Three Self-Education Industry Predictions For The Coming Years
Aug 28, 2020
Founder of Keir Weimer Multimedia, real estate & lifestyle entrepreneur, No. 1 bestselling author, keynote speaker & high-performance coach.
We currently live in a world that is rapidly changing on a near-daily basis right in front of our eyes, forcing us to adapt and pivot in ways that we haven’t had to before. The key to surviving and thriving in this time of extreme change, uncertainty and disruption is being able to be flexible and proactive.
One area that is changing very rapidly is the self-education industry.
One of my companies is a multimedia business in this space that educates, trains and equips people in various ways and areas through coaching programs, digital courses and events. What we have seen in the past few months since the pandemic hit is increased demand for our programs and more and more people searching for ways to retrain and reposition themselves professionally and personally for this next chapter. Most industries are undergoing an unprecedented and forced transformation, and companies are having to adapt their business models to survive.
The following are my top three predictions for change in the self-education industry in the coming years from what we are seeing on the ground right now.
Demand for specialized programs, coaching and training will grow rapidly in the new economy.
If you look at the trendline for new enrollments in traditional education in the U.S. since the Great Recession — mostly at the graduate level, but also at the undergraduate level — you will see it declining in many program areas. The traditional proposition of graduate education, in terms of increasing your earning power and potential and helping you advance your career, does not hold the same value as it once did. This is due to many factors, including the rising cost of tuition and living expenses, the increasing opportunity cost of leaving behind one’s salary and benefits while in school, and an increasingly uncertain job market upon return with data showing a declining return on investment.
What we are seeing is people are looking for new ways to learn the practical, real-world skills that they will need to get ahead in their respective fields. We are also seeing people wanting to learn from experienced practitioners and gurus in many cases, experientially and through forms of digital mentorship, rather than just from theory-based teachers, who may or may not have ever accomplished the results that they look to achieve in their career and life.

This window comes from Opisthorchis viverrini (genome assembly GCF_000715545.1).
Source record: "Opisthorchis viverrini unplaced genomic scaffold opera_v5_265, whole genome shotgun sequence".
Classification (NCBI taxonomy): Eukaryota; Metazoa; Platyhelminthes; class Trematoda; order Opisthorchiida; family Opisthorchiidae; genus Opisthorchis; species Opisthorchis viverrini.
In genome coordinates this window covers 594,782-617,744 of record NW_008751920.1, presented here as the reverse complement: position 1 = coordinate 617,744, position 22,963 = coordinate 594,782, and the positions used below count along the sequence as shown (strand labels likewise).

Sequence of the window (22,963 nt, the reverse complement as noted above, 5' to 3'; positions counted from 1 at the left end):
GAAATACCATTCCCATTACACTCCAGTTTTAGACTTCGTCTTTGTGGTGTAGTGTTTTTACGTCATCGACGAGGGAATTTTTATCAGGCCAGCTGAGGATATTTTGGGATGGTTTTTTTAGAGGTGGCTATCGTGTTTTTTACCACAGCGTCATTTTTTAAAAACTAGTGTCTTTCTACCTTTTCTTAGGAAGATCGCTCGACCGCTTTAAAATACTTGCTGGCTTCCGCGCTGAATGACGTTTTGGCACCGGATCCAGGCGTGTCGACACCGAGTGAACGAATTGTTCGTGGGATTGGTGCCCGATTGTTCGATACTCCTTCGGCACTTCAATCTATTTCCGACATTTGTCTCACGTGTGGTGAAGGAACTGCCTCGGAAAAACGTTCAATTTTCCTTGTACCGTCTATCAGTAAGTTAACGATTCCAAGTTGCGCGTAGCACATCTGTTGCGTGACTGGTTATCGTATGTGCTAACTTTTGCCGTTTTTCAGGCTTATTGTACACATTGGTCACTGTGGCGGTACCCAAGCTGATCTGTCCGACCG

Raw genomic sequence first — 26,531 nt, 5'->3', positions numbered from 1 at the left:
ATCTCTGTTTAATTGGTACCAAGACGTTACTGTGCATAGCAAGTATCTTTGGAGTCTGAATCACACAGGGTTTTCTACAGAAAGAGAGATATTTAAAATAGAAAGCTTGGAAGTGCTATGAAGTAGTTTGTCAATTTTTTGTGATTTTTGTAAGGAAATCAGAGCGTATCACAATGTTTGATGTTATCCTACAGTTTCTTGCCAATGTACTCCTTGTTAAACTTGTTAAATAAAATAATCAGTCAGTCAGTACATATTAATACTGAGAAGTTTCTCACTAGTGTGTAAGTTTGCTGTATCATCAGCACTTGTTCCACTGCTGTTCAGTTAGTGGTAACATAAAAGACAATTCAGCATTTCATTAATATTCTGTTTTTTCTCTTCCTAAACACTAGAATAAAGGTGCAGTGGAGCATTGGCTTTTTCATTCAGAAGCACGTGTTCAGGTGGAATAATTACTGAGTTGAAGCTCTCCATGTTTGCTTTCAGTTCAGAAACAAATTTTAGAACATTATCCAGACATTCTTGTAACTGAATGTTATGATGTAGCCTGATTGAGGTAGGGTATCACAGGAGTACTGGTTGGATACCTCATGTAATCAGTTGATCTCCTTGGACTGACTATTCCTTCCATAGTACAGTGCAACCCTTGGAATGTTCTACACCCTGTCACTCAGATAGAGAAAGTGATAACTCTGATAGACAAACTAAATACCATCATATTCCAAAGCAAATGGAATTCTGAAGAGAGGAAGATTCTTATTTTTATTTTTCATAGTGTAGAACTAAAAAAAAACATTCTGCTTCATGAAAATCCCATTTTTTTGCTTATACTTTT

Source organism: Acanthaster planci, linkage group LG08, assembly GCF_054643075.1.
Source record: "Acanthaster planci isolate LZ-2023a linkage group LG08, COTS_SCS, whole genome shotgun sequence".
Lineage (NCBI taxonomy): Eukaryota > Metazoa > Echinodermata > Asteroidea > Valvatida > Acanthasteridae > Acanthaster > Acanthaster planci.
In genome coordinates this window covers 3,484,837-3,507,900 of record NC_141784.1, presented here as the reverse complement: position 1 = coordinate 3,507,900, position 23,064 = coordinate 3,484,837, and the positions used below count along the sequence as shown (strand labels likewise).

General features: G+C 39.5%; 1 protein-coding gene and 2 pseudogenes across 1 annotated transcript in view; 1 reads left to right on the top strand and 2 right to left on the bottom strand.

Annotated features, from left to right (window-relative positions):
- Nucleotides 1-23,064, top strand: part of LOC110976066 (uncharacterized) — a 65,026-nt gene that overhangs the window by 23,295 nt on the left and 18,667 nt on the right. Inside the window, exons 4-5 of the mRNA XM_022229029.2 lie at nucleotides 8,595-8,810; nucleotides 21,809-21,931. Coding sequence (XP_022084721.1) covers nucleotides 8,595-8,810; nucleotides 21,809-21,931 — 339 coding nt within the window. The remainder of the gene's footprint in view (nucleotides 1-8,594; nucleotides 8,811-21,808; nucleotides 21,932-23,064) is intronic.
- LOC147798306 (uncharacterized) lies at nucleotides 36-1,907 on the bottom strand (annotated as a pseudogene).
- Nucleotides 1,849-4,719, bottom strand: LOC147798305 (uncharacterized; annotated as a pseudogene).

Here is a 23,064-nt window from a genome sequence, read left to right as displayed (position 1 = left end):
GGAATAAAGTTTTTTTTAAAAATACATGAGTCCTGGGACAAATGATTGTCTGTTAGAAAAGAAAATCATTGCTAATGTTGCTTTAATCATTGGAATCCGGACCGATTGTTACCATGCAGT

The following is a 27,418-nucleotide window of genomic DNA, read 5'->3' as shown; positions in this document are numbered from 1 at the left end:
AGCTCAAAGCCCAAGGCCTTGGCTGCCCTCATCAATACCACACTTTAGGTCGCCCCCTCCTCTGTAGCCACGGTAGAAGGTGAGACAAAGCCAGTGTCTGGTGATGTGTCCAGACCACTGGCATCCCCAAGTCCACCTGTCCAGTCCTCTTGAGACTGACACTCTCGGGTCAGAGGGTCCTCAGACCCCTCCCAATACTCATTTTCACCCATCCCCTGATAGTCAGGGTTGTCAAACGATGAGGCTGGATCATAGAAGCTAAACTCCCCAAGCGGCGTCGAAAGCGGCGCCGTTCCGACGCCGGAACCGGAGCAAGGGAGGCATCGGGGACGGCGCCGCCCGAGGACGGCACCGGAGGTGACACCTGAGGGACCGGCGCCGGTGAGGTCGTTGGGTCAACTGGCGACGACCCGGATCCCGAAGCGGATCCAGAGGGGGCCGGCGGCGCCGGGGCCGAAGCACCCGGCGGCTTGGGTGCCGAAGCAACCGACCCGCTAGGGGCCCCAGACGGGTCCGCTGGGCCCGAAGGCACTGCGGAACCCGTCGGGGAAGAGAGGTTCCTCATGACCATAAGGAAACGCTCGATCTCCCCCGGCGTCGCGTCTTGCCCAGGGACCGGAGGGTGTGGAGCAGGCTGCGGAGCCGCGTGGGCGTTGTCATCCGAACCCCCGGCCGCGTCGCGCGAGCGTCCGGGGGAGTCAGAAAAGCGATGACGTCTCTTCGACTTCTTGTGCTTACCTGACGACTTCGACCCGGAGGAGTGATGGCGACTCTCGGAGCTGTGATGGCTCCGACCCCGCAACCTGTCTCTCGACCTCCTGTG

The self-education market and industry has grown significantly over the past few years and is predicted to continue to grow as this trend amplifies further, given the need to find practical skills, experience and opportunities to sustain and/or grow one’s income and marketability in novel ways to get ahead.
Virtual service delivery will be the new norm.
The trend we see is that the service delivery model will increasingly go virtual, leveraging the borderless distribution of knowledge through the internet, by using video and learning management platform technologies to deliver the training and education that consumers demand. Especially given the current pandemic and safety concerns, and with many traditional education programs at universities closing or limiting their in-person training, we see this becoming the standard for how people will self-educate, level up their skills and retrain for new work in this new economy.
Personal and professional coaching programs, digital courses in various subject matter areas, and other self-education modes of service delivery will continue to offer a wide array of independently driven, asynchronous learning opportunities for people no matter where they are located in the world.
Specialization and pricing will rise.
As innovation continues to ramp up and increase at new and exciting rates, so too will the emergence of various micro-niches and other verticals. This will prompt self-education service providers in the space to meet the demand and create new content, programs, products and services for this new level of specialization.
We predict more and more experts and personal brands will emerge to meet this need, and specialization will rise. Because of this and the rising demand, pricing will also likely rise for these programs and services. However, comparatively speaking, because of the lack of physical facilities and the attendant costs, heavy top-down faculty and academic bureaucracies and other high fixed-overhead costs, these prices will likely still be at a discount to many traditional options and alternatives.
These are just a few of the trends that we predict will unfold in the coming years in the self-education industry as the new economy and the new world unfold and present new challenges. But these are also new opportunities for those ready to seize them.